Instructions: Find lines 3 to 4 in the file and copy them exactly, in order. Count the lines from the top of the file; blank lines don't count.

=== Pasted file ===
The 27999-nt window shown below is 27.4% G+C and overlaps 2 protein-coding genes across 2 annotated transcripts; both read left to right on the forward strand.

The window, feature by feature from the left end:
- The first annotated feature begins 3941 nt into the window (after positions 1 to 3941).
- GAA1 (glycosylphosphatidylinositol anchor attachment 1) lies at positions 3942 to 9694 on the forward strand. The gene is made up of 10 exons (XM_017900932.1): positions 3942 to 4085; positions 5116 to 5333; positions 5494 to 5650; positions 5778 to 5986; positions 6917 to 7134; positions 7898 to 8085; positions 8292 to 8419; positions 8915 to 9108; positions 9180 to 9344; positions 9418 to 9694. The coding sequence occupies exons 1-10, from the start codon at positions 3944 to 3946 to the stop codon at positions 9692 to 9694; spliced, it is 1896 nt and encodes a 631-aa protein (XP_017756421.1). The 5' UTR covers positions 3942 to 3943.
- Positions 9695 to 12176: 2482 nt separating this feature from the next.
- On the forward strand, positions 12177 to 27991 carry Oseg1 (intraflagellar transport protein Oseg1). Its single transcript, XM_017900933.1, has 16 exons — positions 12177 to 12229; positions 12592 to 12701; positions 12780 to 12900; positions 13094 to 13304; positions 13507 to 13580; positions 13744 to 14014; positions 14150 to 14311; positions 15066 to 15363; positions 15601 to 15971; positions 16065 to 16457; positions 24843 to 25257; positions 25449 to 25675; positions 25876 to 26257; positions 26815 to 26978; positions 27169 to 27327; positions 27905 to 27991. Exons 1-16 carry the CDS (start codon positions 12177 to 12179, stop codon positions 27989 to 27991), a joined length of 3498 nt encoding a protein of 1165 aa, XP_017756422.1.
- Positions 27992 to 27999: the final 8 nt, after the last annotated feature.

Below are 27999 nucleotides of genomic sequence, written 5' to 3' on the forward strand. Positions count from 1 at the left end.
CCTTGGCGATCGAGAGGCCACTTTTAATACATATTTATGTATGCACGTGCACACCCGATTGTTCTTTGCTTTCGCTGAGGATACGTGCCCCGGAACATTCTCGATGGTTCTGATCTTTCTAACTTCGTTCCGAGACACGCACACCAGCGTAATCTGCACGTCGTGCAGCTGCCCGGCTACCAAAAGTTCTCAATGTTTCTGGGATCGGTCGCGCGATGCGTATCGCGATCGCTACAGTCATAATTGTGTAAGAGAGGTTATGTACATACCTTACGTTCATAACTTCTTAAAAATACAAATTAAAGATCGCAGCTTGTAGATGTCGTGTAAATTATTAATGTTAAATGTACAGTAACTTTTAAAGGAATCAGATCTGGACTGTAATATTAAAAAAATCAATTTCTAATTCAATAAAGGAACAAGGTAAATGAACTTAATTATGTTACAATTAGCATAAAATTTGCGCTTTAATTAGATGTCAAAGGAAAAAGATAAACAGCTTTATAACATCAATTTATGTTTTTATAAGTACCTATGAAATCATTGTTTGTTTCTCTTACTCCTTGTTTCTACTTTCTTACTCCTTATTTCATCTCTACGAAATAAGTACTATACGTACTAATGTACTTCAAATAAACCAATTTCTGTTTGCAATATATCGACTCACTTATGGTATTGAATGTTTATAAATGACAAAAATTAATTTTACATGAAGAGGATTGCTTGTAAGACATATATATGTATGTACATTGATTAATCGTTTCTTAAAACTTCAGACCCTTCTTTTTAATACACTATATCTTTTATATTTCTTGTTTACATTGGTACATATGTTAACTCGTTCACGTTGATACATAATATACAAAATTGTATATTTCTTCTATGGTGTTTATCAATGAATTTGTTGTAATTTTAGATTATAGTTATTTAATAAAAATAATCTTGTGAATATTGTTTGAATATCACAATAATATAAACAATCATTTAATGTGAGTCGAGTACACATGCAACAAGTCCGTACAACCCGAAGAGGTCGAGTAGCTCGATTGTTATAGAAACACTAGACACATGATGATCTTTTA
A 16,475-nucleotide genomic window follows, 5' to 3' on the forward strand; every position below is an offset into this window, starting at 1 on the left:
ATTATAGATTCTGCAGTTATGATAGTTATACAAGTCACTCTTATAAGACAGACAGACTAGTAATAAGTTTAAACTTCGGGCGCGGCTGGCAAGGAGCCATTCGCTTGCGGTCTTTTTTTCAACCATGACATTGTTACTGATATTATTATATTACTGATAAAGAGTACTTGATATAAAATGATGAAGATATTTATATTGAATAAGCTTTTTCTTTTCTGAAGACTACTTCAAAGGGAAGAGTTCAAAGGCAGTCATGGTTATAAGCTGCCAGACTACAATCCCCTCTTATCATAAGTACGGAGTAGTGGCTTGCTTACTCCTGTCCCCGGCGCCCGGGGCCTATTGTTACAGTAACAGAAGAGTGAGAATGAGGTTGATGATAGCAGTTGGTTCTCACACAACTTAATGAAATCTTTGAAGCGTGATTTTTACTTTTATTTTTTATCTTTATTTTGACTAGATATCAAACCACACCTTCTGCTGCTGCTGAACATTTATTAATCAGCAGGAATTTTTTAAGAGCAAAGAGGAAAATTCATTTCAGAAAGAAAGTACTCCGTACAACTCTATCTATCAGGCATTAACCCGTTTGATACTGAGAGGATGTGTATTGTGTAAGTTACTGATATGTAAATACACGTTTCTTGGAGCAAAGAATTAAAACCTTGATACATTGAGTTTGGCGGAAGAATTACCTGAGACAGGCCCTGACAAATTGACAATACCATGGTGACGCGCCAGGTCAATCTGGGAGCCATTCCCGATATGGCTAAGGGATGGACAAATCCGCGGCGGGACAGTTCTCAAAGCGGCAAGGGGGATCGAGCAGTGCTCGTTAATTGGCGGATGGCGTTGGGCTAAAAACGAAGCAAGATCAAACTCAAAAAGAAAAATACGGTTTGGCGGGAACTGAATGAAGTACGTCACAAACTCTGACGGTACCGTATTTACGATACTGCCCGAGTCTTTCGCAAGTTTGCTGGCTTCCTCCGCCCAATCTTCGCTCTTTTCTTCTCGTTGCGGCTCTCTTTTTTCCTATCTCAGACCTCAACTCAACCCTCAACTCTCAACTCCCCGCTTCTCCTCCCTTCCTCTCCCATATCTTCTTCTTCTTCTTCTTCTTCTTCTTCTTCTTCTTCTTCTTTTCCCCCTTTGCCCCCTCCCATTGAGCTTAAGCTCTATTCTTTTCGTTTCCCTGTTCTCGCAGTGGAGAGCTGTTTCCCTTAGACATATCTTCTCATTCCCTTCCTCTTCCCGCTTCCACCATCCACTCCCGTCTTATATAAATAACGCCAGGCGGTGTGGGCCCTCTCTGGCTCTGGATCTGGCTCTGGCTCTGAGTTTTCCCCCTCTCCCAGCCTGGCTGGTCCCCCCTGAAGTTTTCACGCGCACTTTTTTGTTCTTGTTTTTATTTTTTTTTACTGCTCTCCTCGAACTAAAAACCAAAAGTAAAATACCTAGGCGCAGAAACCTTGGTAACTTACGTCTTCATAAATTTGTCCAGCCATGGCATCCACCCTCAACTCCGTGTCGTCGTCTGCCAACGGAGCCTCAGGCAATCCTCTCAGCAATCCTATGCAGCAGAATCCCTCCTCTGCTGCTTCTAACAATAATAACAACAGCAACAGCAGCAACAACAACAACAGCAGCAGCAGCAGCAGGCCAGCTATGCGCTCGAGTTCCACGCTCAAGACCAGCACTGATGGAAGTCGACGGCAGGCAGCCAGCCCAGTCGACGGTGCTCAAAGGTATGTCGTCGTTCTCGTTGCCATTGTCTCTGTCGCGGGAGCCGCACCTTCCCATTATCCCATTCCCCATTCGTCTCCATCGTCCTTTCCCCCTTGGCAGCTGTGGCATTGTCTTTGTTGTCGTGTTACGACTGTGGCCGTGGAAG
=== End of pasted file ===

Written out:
- The first annotated feature begins 3941 nt into the window (after positions 1 to 3941).
- GAA1 (glycosylphosphatidylinositol anchor attachment 1) lies at positions 3942 to 9694 on the forward strand. The gene is made up of 10 exons (XM_017900932.1): positions 3942 to 4085; positions 5116 to 5333; positions 5494 to 5650; positions 5778 to 5986; positions 6917 to 7134; positions 7898 to 8085; positions 8292 to 8419; positions 8915 to 9108; positions 9180 to 9344; positions 9418 to 9694. The coding sequence occupies exons 1-10, from the start codon at positions 3944 to 3946 to the stop codon at positions 9692 to 9694; spliced, it is 1896 nt and encodes a 631-aa protein (XP_017756421.1). The 5' UTR covers positions 3942 to 3943.